Thanks to VR, how we spend our evenings out could soon change dramatically.
Oculus, the VR company that Mark Zuckerberg bought for more than $2 billion, has a problem: It’s struggling to convince people to buy its gear.
The video game industry hasn’t run out of ideas or gotten lazy. It’s just following the money, because we’re still buying those sequels.
The VR arcade — yes, an arcade — is designed to get you to try virtual reality headsets without getting sick. You might even like it. I did.
A long-running battle between Apple Inc. and Google Inc. for mobile dominance is spreading to the most lucrative genre of apps: videogames.
The two Silicon Valley giants have been wooing game developers to ensure that top-tier game titles arrive first on devices powered by their respective operating systems, people familiar with the situation said.
This week, Microsoft spokesman David Dennis confirmed the company discontinued the Xbox 360 offer in July. “This program was intended to be a pilot experiment from the start, and Microsoft routinely adjusts the mix of offers available to its customers and this change was simply standard business practice,” he said.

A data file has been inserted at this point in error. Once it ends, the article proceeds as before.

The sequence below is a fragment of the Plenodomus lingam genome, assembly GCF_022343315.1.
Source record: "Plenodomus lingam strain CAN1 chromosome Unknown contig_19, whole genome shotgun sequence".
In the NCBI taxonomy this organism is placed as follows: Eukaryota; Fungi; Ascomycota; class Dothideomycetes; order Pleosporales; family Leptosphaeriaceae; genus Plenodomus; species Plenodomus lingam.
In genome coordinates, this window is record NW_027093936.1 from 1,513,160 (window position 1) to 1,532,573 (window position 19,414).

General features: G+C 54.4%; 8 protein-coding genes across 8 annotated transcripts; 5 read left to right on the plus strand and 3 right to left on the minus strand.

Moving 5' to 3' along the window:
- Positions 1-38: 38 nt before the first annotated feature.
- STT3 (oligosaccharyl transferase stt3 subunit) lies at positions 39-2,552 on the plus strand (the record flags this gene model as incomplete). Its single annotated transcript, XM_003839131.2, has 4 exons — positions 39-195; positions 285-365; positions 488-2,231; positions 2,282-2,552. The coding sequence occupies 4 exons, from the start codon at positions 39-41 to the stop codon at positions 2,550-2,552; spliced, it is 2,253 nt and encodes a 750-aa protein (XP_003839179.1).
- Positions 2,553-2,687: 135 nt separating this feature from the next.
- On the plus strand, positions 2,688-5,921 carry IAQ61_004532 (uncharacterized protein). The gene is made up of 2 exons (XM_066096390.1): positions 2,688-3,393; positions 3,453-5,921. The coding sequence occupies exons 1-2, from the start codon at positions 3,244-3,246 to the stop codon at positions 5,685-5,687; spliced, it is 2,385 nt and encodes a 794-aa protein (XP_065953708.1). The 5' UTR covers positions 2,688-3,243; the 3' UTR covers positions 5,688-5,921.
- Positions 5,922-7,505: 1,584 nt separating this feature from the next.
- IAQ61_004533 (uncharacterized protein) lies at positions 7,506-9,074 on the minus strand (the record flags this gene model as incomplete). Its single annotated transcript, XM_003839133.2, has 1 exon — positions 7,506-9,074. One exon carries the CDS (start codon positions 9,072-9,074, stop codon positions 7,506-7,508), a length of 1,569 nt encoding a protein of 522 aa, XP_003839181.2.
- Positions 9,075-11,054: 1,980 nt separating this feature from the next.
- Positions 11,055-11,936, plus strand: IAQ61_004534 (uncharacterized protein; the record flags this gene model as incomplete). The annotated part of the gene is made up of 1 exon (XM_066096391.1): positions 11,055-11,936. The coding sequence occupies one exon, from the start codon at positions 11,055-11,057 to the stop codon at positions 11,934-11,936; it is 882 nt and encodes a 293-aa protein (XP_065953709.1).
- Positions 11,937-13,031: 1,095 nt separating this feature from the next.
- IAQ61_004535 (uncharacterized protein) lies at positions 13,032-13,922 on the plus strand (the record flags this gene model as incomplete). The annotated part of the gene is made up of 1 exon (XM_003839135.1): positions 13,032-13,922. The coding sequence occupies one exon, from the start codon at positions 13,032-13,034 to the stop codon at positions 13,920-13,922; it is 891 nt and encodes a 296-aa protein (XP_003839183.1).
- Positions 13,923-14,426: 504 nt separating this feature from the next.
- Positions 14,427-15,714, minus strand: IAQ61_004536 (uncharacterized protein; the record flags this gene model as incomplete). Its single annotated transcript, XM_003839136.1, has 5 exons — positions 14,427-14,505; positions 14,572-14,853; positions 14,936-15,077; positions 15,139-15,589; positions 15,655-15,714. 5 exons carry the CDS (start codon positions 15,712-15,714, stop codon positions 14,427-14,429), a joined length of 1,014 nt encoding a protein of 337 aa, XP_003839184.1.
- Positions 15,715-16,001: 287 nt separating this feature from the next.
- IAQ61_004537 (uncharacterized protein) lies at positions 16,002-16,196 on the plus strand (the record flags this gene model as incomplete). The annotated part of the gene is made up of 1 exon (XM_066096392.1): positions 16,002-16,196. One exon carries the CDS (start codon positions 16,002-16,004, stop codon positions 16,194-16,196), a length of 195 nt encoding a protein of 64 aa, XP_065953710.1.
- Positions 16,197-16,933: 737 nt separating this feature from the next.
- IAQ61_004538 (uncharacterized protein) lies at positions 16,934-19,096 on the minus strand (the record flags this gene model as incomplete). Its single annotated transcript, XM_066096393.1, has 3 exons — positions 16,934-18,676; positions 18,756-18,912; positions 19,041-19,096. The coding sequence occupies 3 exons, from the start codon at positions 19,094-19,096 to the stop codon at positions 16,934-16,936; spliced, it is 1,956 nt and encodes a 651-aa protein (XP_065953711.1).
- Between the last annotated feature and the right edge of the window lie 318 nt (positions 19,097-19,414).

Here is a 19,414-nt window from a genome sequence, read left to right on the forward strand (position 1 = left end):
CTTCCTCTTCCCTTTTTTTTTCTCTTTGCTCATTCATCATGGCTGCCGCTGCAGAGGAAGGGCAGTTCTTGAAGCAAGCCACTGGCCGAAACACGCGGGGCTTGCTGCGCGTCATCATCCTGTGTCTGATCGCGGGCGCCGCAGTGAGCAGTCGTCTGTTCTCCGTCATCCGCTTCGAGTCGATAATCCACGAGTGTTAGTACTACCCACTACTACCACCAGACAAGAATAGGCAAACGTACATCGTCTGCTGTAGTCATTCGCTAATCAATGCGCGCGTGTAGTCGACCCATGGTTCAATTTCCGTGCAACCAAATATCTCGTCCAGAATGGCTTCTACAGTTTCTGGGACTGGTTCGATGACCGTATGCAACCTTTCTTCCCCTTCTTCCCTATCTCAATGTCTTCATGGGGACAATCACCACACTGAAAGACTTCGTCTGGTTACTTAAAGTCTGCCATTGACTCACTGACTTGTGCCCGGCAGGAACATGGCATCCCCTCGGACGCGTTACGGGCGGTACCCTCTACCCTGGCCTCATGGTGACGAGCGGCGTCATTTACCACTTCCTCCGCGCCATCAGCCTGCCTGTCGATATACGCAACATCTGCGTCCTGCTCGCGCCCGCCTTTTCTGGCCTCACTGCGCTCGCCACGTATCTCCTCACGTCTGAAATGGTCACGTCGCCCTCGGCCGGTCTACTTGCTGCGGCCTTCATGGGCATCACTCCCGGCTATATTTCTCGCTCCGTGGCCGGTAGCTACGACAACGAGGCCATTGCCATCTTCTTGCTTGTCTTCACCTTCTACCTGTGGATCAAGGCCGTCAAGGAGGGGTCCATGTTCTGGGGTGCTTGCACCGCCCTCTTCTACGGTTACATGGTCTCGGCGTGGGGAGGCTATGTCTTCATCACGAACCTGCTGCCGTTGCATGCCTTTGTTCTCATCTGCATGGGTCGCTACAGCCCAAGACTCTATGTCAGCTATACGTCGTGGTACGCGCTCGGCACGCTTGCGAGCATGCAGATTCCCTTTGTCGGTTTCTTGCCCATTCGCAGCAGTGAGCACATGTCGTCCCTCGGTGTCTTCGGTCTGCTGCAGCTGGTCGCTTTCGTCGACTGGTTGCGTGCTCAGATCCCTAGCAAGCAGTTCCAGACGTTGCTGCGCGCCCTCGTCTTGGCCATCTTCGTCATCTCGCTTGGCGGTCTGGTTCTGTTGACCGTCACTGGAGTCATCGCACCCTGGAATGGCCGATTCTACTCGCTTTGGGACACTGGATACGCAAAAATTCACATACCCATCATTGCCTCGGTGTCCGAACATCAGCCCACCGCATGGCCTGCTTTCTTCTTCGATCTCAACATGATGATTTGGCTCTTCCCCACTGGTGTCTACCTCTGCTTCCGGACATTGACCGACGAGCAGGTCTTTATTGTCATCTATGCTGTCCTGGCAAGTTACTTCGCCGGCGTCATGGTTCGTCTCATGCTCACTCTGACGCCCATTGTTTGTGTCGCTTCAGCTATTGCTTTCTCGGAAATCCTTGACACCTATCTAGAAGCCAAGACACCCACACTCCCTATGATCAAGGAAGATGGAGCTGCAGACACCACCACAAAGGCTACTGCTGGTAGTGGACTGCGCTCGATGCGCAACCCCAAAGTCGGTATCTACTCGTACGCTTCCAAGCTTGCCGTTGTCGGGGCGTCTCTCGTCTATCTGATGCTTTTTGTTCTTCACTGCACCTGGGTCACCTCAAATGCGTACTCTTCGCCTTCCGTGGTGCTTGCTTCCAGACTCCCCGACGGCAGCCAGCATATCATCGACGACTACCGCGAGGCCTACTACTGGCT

Sony and Microsoft are gearing up for what they say will be record launch periods for their respective new videogame machines. A key reason: they are churning out big volumes of the new consoles.
Apple Inc.’s search for a new head of its retail stores is dragging into its 10th month, at a time when the stores need extra attention: The company recently reported its first drop in store sales in at least four years.
Sony Corp. is raising internal sales projections for the forthcoming PlayStation 4 videogame console amid positive signs about demand for the device, executives of the Japanese electronics company said Tuesday.
Ford Motor Co. wants to read car buyers’ minds.
A fantasy? Maybe. But by mashing together large databases and analytical algorithms, the Dearborn, Mich.-based auto maker may have achieved the next best thing.